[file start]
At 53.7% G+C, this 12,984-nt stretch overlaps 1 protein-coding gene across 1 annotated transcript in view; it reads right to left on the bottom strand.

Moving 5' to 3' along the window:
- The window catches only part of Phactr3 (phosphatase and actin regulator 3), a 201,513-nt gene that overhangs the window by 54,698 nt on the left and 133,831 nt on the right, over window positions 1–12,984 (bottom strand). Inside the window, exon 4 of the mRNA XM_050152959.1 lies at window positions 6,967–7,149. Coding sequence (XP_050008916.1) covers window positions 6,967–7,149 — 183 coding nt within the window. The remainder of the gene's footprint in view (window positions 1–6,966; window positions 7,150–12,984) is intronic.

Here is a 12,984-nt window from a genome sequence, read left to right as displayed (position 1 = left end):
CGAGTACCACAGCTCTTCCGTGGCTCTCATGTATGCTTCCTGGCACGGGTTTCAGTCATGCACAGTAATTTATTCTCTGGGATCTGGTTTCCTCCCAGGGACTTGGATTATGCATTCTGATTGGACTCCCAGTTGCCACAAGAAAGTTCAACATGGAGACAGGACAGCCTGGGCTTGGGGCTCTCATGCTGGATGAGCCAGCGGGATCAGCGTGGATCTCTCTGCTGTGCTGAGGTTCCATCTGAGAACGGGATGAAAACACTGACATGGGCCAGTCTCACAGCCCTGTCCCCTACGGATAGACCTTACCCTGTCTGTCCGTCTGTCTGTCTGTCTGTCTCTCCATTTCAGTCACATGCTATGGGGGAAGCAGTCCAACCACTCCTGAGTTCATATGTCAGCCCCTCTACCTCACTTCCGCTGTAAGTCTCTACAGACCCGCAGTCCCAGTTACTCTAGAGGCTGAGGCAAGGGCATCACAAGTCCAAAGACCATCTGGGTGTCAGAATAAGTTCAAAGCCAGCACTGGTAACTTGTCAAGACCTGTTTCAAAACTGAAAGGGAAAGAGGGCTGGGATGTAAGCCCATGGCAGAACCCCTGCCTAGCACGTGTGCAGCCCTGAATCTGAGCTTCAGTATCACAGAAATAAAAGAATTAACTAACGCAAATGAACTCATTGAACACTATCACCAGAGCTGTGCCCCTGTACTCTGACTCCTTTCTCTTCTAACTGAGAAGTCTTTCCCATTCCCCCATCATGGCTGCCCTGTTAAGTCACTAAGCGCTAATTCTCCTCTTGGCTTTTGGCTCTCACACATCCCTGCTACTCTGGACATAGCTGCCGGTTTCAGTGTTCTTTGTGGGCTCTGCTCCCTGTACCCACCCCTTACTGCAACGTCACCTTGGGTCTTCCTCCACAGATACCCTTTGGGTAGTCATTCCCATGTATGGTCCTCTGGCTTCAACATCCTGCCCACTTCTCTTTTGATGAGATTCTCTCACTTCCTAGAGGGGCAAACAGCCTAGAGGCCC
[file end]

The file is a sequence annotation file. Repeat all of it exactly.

At 53.7% G+C, this 12,984-nt stretch overlaps 1 protein-coding gene across 1 annotated transcript in view; it reads right to left on the bottom strand.

Moving 5' to 3' along the window:
- The window catches only part of Phactr3 (phosphatase and actin regulator 3), a 201,513-nt gene that overhangs the window by 54,698 nt on the left and 133,831 nt on the right, over window positions 1–12,984 (bottom strand). Inside the window, exon 4 of the mRNA XM_050152959.1 lies at window positions 6,967–7,149. Coding sequence (XP_050008916.1) covers window positions 6,967–7,149 — 183 coding nt within the window. The remainder of the gene's footprint in view (window positions 1–6,966; window positions 7,150–12,984) is intronic.

Here is a 12,984-nt window from a genome sequence, read left to right as displayed (position 1 = left end):
CGAGTACCACAGCTCTTCCGTGGCTCTCATGTATGCTTCCTGGCACGGGTTTCAGTCATGCACAGTAATTTATTCTCTGGGATCTGGTTTCCTCCCAGGGACTTGGATTATGCATTCTGATTGGACTCCCAGTTGCCACAAGAAAGTTCAACATGGAGACAGGACAGCCTGGGCTTGGGGCTCTCATGCTGGATGAGCCAGCGGGATCAGCGTGGATCTCTCTGCTGTGCTGAGGTTCCATCTGAGAACGGGATGAAAACACTGACATGGGCCAGTCTCACAGCCCTGTCCCCTACGGATAGACCTTACCCTGTCTGTCCGTCTGTCTGTCTGTCTGTCTCTCCATTTCAGTCACATGCTATGGGGGAAGCAGTCCAACCACTCCTGAGTTCATATGTCAGCCCCTCTACCTCACTTCCGCTGTAAGTCTCTACAGACCCGCAGTCCCAGTTACTCTAGAGGCTGAGGCAAGGGCATCACAAGTCCAAAGACCATCTGGGTGTCAGAATAAGTTCAAAGCCAGCACTGGTAACTTGTCAAGACCTGTTTCAAAACTGAAAGGGAAAGAGGGCTGGGATGTAAGCCCATGGCAGAACCCCTGCCTAGCACGTGTGCAGCCCTGAATCTGAGCTTCAGTATCACAGAAATAAAAGAATTAACTAACGCAAATGAACTCATTGAACACTATCACCAGAGCTGTGCCCCTGTACTCTGACTCCTTTCTCTTCTAACTGAGAAGTCTTTCCCATTCCCCCATCATGGCTGCCCTGTTAAGTCACTAAGCGCTAATTCTCCTCTTGGCTTTTGGCTCTCACACATCCCTGCTACTCTGGACATAGCTGCCGGTTTCAGTGTTCTTTGTGGGCTCTGCTCCCTGTACCCACCCCTTACTGCAACGTCACCTTGGGTCTTCCTCCACAGATACCCTTTGGGTAGTCATTCCCATGTATGGTCCTCTGGCTTCAACATCCTGCCCACTTCTCTTTTGATGAGATTCTCTCACTTCCTAGAGGGGCAAACAGCCTAGAGGCCC